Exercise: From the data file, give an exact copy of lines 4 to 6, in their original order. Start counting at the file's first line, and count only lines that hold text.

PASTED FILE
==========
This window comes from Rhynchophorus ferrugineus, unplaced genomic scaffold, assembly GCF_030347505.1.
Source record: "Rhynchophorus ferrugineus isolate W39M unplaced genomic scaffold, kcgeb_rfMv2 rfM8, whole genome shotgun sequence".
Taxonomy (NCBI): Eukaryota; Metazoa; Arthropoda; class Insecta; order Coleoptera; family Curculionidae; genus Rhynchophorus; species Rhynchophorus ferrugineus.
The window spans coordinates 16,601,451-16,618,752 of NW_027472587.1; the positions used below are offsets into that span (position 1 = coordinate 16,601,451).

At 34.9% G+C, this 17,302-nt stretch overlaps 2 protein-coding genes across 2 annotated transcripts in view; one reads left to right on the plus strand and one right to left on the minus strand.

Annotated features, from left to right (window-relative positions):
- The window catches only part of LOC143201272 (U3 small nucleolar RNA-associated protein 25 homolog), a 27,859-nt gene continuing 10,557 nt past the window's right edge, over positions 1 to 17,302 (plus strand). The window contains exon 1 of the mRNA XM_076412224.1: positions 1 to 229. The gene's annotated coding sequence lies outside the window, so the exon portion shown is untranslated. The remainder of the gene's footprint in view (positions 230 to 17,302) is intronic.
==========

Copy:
The window spans coordinates 16,601,451-16,618,752 of NW_027472587.1; the positions used below are offsets into that span (position 1 = coordinate 16,601,451).

At 34.9% G+C, this 17,302-nt stretch overlaps 2 protein-coding genes across 2 annotated transcripts in view; one reads left to right on the plus strand and one right to left on the minus strand.

Annotated features, from left to right (window-relative positions):